And it all starts on the first day, in those first minutes. Bundled in their jackets with their heads lowered toward their phones, they might not appear like it, but they're simply a community who's waiting for that initial nudge to actually be built into one.
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In this new year, just get on the bus.


Way back in the day -- specifically on Christmas day 2021, which was less than two weeks ago but feels like a small lifetime past -- after our gift exchange and a festive breakfast, my family finished packing our bags and we joined the Penn State Football travel party of players, coaches, trainers, and staff to head to Tampa, Florida for the Outback Bowl on New Years Day.

Traveling on Christmas adds a unique nuance to the holiday -- still wonderful, but with an adherence to a schedule that wouldn't otherwise characterize a Christmas spent lounging at home. We ate an airplane dinner instead of a roast or a ham and the traditional holiday sides, and we experienced the striking (even if pleasant) temperature adjustment from a chilly Pennsylvania Christmas morning to a balmy Florida Christmas evening.

I wouldn't characterize myself as a widely-traveled individual. Beyond these Bowl Game trips for my husband's work, I've flown only a handful of times. My other travels have been in the form of road trips. This being said, I'm savvy enough to know that traveling with a group, like this particular travel party, that has access to chartered jets and bus convoys is the way to go. There's no waiting in terminals; instead, luggage checks and metal detector screenings are done directly on the tarmac. There are no tickets to manage; instead, our names appear on the roster with our assigned seats.

Essentially, besides from packing our own bags and showing up on time, there are no real logistics we need to consider about the trip. It's all been done by competent individuals who make sure things run smoothly for the travel party.

I thought about this during our week in Tampa. Whenever our group needed to travel -- whether to the Beach Day in Clearwater for the pep rally, to downtown for the New Year's Eve parade, or to the stadium on game day -- we'd exit our hotel to the back parking lot, find our bus in the convoy lineup, and climb aboard. Without fail, I always felt better once I took my seat on the bus. I knew I was going to get where I needed to go.

I didn't need to know the directions. I didn't need to navigate myself. I simply trusted that the drivers knew where they were taking us, and because of this, I could enjoy the ride without any thought, without any work, and without any stress.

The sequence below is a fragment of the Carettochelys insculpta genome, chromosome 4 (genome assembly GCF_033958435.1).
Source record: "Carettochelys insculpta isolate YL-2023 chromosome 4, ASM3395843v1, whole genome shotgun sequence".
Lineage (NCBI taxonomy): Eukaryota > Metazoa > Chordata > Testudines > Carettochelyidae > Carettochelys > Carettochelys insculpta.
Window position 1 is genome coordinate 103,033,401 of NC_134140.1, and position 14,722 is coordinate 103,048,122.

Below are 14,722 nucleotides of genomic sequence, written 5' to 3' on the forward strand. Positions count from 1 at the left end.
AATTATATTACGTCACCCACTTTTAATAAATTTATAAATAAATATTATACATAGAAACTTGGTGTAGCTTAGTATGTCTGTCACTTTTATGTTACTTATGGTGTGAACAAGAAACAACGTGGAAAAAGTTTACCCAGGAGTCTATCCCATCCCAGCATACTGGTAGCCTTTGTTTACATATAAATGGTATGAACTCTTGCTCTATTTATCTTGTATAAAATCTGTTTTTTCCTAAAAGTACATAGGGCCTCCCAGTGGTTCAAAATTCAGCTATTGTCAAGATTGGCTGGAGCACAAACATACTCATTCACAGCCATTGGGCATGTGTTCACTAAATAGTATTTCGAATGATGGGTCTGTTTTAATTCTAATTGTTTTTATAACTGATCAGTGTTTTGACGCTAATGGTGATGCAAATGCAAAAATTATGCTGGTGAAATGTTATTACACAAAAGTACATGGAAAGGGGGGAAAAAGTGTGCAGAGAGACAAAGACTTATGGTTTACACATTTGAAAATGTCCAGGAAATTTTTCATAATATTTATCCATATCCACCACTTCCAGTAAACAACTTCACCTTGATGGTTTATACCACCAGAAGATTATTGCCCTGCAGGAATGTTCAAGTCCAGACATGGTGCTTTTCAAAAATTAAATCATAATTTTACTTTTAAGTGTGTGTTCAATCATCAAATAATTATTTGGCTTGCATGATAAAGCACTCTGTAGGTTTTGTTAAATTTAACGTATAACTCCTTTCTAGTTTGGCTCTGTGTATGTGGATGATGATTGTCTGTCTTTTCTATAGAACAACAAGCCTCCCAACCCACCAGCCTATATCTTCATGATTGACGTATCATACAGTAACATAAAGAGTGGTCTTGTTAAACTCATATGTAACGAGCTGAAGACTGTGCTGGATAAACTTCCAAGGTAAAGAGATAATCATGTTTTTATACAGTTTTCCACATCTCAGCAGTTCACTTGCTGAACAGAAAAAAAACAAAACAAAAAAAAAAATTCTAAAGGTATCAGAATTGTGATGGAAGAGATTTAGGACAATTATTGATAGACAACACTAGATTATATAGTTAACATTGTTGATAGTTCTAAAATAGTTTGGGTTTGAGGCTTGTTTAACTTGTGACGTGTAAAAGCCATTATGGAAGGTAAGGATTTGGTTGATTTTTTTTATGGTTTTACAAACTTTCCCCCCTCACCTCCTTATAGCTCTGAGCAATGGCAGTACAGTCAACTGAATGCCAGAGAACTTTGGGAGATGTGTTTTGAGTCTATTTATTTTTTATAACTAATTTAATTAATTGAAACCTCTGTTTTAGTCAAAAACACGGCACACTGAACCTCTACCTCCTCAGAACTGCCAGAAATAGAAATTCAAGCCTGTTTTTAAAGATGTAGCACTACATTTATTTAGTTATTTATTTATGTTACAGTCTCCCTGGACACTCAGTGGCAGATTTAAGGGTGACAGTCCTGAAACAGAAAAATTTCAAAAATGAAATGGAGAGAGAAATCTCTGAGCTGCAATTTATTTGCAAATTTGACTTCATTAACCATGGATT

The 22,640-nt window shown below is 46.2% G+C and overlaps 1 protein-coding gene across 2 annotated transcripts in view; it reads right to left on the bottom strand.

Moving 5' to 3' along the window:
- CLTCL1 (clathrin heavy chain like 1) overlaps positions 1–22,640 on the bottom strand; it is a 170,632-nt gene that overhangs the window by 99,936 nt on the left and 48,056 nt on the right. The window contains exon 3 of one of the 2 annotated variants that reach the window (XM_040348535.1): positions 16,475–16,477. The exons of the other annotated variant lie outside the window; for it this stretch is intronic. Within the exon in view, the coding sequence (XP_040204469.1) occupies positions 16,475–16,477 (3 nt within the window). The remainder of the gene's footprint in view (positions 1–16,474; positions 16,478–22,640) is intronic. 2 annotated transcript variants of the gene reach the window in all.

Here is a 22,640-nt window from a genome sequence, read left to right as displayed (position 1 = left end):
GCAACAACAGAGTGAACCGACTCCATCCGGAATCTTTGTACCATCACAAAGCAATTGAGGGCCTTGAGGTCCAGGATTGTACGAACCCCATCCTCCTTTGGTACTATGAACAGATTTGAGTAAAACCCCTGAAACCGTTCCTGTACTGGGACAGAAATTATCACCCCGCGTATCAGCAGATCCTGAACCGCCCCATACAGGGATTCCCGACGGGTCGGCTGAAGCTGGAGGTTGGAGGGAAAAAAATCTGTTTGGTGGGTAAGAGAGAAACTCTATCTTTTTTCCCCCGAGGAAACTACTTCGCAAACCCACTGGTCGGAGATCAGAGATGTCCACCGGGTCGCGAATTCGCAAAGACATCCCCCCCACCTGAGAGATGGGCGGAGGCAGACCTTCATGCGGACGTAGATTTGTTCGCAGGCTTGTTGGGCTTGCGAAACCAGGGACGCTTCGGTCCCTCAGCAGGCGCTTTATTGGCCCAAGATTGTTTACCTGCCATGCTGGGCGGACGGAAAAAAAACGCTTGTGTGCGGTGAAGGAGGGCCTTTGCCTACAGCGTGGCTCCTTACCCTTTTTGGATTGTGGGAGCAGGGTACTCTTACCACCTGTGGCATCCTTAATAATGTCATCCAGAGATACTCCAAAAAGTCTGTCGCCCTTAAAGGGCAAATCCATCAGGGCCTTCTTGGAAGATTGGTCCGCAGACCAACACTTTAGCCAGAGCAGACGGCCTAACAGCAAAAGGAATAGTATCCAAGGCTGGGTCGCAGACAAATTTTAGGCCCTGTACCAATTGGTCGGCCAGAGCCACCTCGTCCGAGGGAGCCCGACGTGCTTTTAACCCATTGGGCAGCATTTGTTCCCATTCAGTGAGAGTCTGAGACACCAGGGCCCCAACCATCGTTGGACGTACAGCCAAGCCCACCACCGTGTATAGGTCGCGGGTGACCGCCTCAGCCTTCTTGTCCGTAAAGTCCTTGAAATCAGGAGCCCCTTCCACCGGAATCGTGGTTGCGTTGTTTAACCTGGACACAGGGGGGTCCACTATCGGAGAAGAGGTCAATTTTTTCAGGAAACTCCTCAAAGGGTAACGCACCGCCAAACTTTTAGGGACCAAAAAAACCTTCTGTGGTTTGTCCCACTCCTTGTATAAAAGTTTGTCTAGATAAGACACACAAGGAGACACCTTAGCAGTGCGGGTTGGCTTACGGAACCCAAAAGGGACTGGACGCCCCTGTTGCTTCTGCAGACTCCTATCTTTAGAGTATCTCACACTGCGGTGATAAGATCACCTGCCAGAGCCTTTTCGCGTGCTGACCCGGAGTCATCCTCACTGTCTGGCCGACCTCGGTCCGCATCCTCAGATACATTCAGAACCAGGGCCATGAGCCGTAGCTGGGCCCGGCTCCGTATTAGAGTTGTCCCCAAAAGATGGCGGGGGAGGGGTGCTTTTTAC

I'm not sure what's ahead for myself or my family in this new year. The nearly two-year trudge through a global pandemic has taken a toll. I find myself wound more tightly in some ways and unwound more loosely in other ways because of it. I still enjoy being social, yet I secretly love wearing masks in stores because if I see someone I know but I don't have any social bandwidth, I can -- quite literally -- hide behind my mask. (An introvert's dream!)

On the home front, like any parent at any given time, I enter the new year with concerns for my children. They're navigating their own life struggles typical to middle and high school, on top of how the pandemic has shaped their school experiences, social lives, and mental health. On the work front, I'm gearing up for the new semester, which starts next week, and yesterday I completed my classroom visits in preparation to meet a fresh crop of students.

In short, new things are forthcoming. Many of them will be exciting, and, of course, some will be hard. At the same time, challenges from last year still linger. (We've certainly learned from these past two years that troubles have no problems crossing the boundary of a new calendar page, or even a new year.) But one thing I know in this sea of unknown -- something that was solidified last week as I was bussed around an unknown city and safely transported by drivers who knew where to go and what to do -- is that my journey ahead is in good hands. I can sit and rest easy. God loves us, and he doesn't expect us to always know the directions, navigate ourselves, or plot our paths.

I think of a wonderful passage from Anne Lamott's Bird by Bird where she writes: "E.L. Doctorow said once that 'Writing a novel is like driving a car at night. You can see only as far as your headlights, but you can make the whole trip that way.' You don't have to see where you're going, you don't have to see your destination of everything you will pass along the way. You just have to see two or three feet ahead of you. This is right up there with the best advice on writing, or life, I have ever heard."

We've started another year. We'll finish it, Lord willing, by moving forward, perhaps an inch at a time, doing our best with what we know and trusting that God not only sees the full route ahead, but also that he can safely navigate us where we need to go.

I realize how secure I felt during those bus trips around Tampa, how I could rest my head against the back of my chair and be at ease, just enjoying the ride. If I can rest easy like that, I can strive to rest easy as I ask God to navigate my life this year.